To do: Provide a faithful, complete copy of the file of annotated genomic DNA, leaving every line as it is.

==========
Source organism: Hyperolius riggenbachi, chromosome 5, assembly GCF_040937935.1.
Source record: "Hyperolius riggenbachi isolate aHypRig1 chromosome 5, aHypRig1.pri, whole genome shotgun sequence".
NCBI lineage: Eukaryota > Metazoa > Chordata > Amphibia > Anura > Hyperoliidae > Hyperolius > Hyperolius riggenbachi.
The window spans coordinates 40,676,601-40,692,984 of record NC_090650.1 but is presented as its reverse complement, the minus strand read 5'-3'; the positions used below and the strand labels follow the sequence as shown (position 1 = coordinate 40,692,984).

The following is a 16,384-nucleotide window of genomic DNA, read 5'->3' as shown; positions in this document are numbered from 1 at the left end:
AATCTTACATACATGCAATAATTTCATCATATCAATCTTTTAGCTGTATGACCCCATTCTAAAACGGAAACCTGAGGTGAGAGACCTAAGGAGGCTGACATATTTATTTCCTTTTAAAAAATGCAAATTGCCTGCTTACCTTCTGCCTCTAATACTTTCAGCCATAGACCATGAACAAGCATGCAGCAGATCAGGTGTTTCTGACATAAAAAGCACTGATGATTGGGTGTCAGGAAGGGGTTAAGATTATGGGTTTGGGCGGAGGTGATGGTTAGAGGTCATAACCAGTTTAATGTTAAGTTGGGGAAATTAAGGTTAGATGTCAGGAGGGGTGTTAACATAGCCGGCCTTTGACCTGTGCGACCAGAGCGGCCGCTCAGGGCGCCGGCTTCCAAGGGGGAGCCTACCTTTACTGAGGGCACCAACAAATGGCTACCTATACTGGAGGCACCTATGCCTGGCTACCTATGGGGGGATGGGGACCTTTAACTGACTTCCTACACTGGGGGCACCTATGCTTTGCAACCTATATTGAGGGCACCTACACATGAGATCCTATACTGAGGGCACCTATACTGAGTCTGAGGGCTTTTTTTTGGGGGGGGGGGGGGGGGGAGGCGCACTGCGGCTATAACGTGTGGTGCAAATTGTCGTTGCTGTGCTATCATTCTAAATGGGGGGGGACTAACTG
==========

Source organism: Hyperolius riggenbachi, chromosome 5, assembly GCF_040937935.1.
Source record: "Hyperolius riggenbachi isolate aHypRig1 chromosome 5, aHypRig1.pri, whole genome shotgun sequence".
NCBI lineage: Eukaryota > Metazoa > Chordata > Amphibia > Anura > Hyperoliidae > Hyperolius > Hyperolius riggenbachi.
The window spans coordinates 40,676,601-40,692,984 of record NC_090650.1 but is presented as its reverse complement, the minus strand read 5'-3'; the positions used below and the strand labels follow the sequence as shown (position 1 = coordinate 40,692,984).

The following is a 16,384-nucleotide window of genomic DNA, read 5'->3' as shown; positions in this document are numbered from 1 at the left end:
AATCTTACATACATGCAATAATTTCATCATATCAATCTTTTAGCTGTATGACCCCATTCTAAAACGGAAACCTGAGGTGAGAGACCTAAGGAGGCTGACATATTTATTTCCTTTTAAAAAATGCAAATTGCCTGCTTACCTTCTGCCTCTAATACTTTCAGCCATAGACCATGAACAAGCATGCAGCAGATCAGGTGTTTCTGACATAAAAAGCACTGATGATTGGGTGTCAGGAAGGGGTTAAGATTATGGGTTTGGGCGGAGGTGATGGTTAGAGGTCATAACCAGTTTAATGTTAAGTTGGGGAAATTAAGGTTAGATGTCAGGAGGGGTGTTAACATAGCCGGCCTTTGACCTGTGCGACCAGAGCGGCCGCTCAGGGCGCCGGCTTCCAAGGGGGAGCCTACCTTTACTGAGGGCACCAACAAATGGCTACCTATACTGGAGGCACCTATGCCTGGCTACCTATGGGGGGATGGGGACCTTTAACTGACTTCCTACACTGGGGGCACCTATGCTTTGCAACCTATATTGAGGGCACCTACACATGAGATCCTATACTGAGGGCACCTATACTGAGTCTGAGGGCTTTTTTTTGGGGGGGGGGGGGGGGGGAGGCGCACTGCGGCTATAACGTGTGGTGCAAATTGTCGTTGCTGTGCTATCATTCTAAATGGGGGGGGACTAACTG